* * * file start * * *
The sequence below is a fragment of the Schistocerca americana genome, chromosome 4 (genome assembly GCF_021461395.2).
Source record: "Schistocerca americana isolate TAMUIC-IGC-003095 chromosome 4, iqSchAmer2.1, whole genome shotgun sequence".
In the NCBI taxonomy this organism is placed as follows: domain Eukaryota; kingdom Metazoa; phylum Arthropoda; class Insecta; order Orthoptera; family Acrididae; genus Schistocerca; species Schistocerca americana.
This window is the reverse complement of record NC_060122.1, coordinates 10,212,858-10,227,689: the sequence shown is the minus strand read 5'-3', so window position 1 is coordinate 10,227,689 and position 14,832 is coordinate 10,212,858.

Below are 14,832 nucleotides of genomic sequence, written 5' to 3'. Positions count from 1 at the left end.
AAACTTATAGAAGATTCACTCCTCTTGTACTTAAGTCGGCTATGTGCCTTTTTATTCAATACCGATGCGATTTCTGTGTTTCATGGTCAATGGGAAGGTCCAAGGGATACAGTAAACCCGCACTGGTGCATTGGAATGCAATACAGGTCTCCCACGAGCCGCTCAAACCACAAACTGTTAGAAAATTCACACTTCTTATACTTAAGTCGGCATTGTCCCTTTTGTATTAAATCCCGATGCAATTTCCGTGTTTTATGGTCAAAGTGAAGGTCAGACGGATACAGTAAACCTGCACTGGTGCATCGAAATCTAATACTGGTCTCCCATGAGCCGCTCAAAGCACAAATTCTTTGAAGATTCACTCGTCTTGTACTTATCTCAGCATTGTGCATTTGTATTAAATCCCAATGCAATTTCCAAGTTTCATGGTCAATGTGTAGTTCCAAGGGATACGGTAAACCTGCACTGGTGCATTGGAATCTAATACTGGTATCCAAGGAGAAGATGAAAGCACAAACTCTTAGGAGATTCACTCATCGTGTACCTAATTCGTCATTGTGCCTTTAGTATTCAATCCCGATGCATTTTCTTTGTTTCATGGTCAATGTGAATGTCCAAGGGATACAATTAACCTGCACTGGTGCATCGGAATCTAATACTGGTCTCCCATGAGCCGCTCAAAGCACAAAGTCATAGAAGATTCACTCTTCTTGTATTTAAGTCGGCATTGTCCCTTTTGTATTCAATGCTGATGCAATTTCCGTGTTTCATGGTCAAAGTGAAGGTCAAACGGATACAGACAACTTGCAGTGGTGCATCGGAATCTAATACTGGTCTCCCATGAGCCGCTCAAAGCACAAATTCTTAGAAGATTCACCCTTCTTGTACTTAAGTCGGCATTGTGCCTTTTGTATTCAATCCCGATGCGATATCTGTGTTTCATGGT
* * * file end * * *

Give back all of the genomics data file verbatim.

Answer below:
The sequence below is a fragment of the Schistocerca americana genome, chromosome 4 (genome assembly GCF_021461395.2).
Source record: "Schistocerca americana isolate TAMUIC-IGC-003095 chromosome 4, iqSchAmer2.1, whole genome shotgun sequence".
In the NCBI taxonomy this organism is placed as follows: domain Eukaryota; kingdom Metazoa; phylum Arthropoda; class Insecta; order Orthoptera; family Acrididae; genus Schistocerca; species Schistocerca americana.
This window is the reverse complement of record NC_060122.1, coordinates 10,212,858-10,227,689: the sequence shown is the minus strand read 5'-3', so window position 1 is coordinate 10,227,689 and position 14,832 is coordinate 10,212,858.

Below are 14,832 nucleotides of genomic sequence, written 5' to 3'. Positions count from 1 at the left end.
AAACTTATAGAAGATTCACTCCTCTTGTACTTAAGTCGGCTATGTGCCTTTTTATTCAATACCGATGCGATTTCTGTGTTTCATGGTCAATGGGAAGGTCCAAGGGATACAGTAAACCCGCACTGGTGCATTGGAATGCAATACAGGTCTCCCACGAGCCGCTCAAACCACAAACTGTTAGAAAATTCACACTTCTTATACTTAAGTCGGCATTGTCCCTTTTGTATTAAATCCCGATGCAATTTCCGTGTTTTATGGTCAAAGTGAAGGTCAGACGGATACAGTAAACCTGCACTGGTGCATCGAAATCTAATACTGGTCTCCCATGAGCCGCTCAAAGCACAAATTCTTTGAAGATTCACTCGTCTTGTACTTATCTCAGCATTGTGCATTTGTATTAAATCCCAATGCAATTTCCAAGTTTCATGGTCAATGTGTAGTTCCAAGGGATACGGTAAACCTGCACTGGTGCATTGGAATCTAATACTGGTATCCAAGGAGAAGATGAAAGCACAAACTCTTAGGAGATTCACTCATCGTGTACCTAATTCGTCATTGTGCCTTTAGTATTCAATCCCGATGCATTTTCTTTGTTTCATGGTCAATGTGAATGTCCAAGGGATACAATTAACCTGCACTGGTGCATCGGAATCTAATACTGGTCTCCCATGAGCCGCTCAAAGCACAAAGTCATAGAAGATTCACTCTTCTTGTATTTAAGTCGGCATTGTCCCTTTTGTATTCAATGCTGATGCAATTTCCGTGTTTCATGGTCAAAGTGAAGGTCAAACGGATACAGACAACTTGCAGTGGTGCATCGGAATCTAATACTGGTCTCCCATGAGCCGCTCAAAGCACAAATTCTTAGAAGATTCACCCTTCTTGTACTTAAGTCGGCATTGTGCCTTTTGTATTCAATCCCGATGCGATATCTGTGTTTCATGGT